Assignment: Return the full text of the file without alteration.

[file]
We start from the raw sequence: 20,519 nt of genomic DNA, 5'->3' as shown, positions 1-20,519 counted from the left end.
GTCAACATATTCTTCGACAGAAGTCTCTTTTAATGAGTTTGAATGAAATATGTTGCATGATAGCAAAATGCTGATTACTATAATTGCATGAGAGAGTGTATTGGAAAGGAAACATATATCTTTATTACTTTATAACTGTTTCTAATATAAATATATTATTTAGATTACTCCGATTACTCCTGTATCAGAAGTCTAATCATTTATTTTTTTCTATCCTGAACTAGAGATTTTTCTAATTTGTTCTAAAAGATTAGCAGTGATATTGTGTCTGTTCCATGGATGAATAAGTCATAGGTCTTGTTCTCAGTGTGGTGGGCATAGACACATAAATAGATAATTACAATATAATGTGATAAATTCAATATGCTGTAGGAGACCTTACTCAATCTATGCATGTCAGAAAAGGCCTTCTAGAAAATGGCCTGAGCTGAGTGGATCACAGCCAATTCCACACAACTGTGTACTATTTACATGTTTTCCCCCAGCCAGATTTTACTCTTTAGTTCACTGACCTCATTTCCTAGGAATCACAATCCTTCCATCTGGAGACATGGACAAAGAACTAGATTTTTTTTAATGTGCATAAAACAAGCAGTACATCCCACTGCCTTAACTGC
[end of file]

We start from the raw sequence: 20,519 nt of genomic DNA, 5'->3' as shown, positions 1-20,519 counted from the left end.
GTCAACATATTCTTCGACAGAAGTCTCTTTTAATGAGTTTGAATGAAATATGTTGCATGATAGCAAAATGCTGATTACTATAATTGCATGAGAGAGTGTATTGGAAAGGAAACATATATCTTTATTACTTTATAACTGTTTCTAATATAAATATATTATTTAGATTACTCCGATTACTCCTGTATCAGAAGTCTAATCATTTATTTTTTTCTATCCTGAACTAGAGATTTTTCTAATTTGTTCTAAAAGATTAGCAGTGATATTGTGTCTGTTCCATGGATGAATAAGTCATAGGTCTTGTTCTCAGTGTGGTGGGCATAGACACATAAATAGATAATTACAATATAATGTGATAAATTCAATATGCTGTAGGAGACCTTACTCAATCTATGCATGTCAGAAAAGGCCTTCTAGAAAATGGCCTGAGCTGAGTGGATCACAGCCAATTCCACACAACTGTGTACTATTTACATGTTTTCCCCCAGCCAGATTTTACTCTTTAGTTCACTGACCTCATTTCCTAGGAATCACAATCCTTCCATCTGGAGACATGGACAAAGAACTAGATTTTTTTTAATGTGCATAAAACAAGCAGTACATCCCACTGCCTTAACTGC